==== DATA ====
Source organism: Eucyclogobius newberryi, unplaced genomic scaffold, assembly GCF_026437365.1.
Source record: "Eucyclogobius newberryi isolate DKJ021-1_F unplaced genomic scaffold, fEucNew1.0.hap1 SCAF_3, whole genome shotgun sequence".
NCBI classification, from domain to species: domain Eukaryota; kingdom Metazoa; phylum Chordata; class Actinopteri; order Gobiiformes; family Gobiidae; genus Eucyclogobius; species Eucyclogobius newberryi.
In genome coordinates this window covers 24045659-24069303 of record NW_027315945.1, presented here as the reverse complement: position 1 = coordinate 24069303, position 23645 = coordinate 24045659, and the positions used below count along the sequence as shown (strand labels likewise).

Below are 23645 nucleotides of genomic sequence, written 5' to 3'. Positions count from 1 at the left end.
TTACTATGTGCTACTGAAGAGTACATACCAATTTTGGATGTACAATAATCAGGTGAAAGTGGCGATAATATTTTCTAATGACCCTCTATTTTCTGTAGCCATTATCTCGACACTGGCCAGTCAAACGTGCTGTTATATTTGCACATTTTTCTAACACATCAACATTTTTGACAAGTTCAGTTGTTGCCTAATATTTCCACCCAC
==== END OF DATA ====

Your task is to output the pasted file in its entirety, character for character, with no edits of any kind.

Source organism: Eucyclogobius newberryi, unplaced genomic scaffold, assembly GCF_026437365.1.
Source record: "Eucyclogobius newberryi isolate DKJ021-1_F unplaced genomic scaffold, fEucNew1.0.hap1 SCAF_3, whole genome shotgun sequence".
NCBI classification, from domain to species: domain Eukaryota; kingdom Metazoa; phylum Chordata; class Actinopteri; order Gobiiformes; family Gobiidae; genus Eucyclogobius; species Eucyclogobius newberryi.
In genome coordinates this window covers 24045659-24069303 of record NW_027315945.1, presented here as the reverse complement: position 1 = coordinate 24069303, position 23645 = coordinate 24045659, and the positions used below count along the sequence as shown (strand labels likewise).

Below are 23645 nucleotides of genomic sequence, written 5' to 3'. Positions count from 1 at the left end.
TTACTATGTGCTACTGAAGAGTACATACCAATTTTGGATGTACAATAATCAGGTGAAAGTGGCGATAATATTTTCTAATGACCCTCTATTTTCTGTAGCCATTATCTCGACACTGGCCAGTCAAACGTGCTGTTATATTTGCACATTTTTCTAACACATCAACATTTTTGACAAGTTCAGTTGTTGCCTAATATTTCCACCCAC